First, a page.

But life's just not that straightforward and simple, particularly Lankan life. I ponder on the positive effects of Poya days, the rejuvenating results that they have on many people. We all feel better and more motivated after a holiday, we all have a bit more energy and feel fired up don't we? The benefits of sending employees off on a course are well documented, the positives of a short break are clear but hard to measure.

Not only that, but there's also the impact that a Poya day must have on the internal tourism industry. Hotels get busy, in a time where that business is much needed, and all other related industries, those that are allowed to operate on a Poya day, must gain business too.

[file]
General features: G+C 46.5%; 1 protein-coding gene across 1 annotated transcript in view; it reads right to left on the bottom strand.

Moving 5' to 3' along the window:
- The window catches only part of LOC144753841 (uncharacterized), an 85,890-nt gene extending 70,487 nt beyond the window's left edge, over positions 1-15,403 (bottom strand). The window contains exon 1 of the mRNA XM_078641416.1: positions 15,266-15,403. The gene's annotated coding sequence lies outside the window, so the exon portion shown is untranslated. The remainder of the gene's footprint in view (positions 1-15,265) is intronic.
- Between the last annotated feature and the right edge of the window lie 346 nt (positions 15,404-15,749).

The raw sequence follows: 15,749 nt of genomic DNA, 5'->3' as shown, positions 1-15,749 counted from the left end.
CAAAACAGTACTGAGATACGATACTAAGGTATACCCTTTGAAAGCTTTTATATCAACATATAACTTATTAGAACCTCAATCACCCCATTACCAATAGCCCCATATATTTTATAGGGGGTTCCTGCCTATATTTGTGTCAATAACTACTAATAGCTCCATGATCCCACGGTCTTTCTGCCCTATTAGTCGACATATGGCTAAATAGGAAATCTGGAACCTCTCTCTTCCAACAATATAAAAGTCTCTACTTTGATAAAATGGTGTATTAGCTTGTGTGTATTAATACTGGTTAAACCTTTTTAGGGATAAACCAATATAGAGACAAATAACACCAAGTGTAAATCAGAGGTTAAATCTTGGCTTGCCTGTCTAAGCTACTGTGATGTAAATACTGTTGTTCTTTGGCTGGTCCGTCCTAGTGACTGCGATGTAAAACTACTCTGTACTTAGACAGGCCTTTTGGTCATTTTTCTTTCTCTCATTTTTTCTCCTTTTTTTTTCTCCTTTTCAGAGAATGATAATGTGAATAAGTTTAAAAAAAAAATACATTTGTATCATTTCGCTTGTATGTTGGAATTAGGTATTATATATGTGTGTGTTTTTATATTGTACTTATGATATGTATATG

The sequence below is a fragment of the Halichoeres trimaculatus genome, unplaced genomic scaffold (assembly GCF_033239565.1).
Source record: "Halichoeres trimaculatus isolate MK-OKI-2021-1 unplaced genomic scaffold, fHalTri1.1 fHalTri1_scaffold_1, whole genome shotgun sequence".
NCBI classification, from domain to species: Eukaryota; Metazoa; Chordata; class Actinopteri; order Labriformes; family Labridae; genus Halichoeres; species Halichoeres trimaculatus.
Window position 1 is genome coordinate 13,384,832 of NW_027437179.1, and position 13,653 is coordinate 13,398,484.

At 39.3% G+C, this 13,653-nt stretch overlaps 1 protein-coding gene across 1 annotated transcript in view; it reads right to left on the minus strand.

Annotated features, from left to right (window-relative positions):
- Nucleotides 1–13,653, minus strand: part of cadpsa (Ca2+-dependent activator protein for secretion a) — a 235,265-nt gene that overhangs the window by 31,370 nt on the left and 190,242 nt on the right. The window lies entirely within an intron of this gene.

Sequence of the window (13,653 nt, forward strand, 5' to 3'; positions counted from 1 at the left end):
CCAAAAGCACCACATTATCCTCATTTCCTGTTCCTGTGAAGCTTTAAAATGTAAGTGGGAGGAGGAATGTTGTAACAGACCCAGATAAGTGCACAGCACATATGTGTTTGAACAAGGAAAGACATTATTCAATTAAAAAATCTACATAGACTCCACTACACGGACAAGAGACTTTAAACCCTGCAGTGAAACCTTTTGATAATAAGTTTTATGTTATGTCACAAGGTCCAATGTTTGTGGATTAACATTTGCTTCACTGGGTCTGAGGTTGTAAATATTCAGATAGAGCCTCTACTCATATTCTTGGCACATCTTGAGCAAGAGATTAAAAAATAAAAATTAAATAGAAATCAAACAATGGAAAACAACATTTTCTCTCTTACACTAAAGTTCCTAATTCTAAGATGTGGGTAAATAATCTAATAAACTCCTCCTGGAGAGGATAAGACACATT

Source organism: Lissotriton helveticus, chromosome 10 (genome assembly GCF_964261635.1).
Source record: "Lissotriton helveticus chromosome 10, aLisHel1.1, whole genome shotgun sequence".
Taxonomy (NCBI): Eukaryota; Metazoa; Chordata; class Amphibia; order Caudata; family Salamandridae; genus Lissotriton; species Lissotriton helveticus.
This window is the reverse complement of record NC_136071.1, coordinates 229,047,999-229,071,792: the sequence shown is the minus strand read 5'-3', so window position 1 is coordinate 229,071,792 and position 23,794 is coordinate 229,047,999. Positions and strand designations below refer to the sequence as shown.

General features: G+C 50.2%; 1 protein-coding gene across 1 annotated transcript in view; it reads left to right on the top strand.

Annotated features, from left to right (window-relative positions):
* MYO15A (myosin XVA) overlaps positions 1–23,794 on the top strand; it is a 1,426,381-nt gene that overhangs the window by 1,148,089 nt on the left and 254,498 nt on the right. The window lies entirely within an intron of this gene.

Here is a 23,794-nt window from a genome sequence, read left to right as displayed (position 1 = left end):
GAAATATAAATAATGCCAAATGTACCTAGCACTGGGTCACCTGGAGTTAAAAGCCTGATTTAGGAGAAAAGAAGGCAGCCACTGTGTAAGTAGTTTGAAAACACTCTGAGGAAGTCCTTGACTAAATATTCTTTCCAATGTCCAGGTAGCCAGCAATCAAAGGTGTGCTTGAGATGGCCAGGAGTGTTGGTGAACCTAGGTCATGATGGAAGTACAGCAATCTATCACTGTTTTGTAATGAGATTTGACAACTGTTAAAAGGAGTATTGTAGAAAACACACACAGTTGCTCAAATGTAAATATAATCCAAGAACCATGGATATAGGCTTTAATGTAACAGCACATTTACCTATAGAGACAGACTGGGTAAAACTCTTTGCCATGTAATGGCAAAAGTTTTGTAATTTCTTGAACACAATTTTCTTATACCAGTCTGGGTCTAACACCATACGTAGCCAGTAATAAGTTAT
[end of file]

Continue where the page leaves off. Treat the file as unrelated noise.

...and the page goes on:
I ask you, what do you think?

If Poyas were normal working days what would be the net result to Sri Lanka?

The best answer gets an extra day's holiday.

Tuesday, November 3, 2009


I'm going to blow my own trumpet, just a bit.

This is, as those Italians say, my Mth post. Or in English it could be described as my thousandth post. Or in Singlish we might say something like "well done machang, a thousand posts no."

And it makes me feel quite emotional to be honest.

My blog began as an experiment, an experiment to see what would happen, one without a hypothesis and still without a conclusion. Though I know not whether a conclusion can be reached if there's no hypothesis to start with.

It's taken about three and a half years to get to the first millennium and such a huge amount of big stuff has happened in that time, in my life, your life and life in general.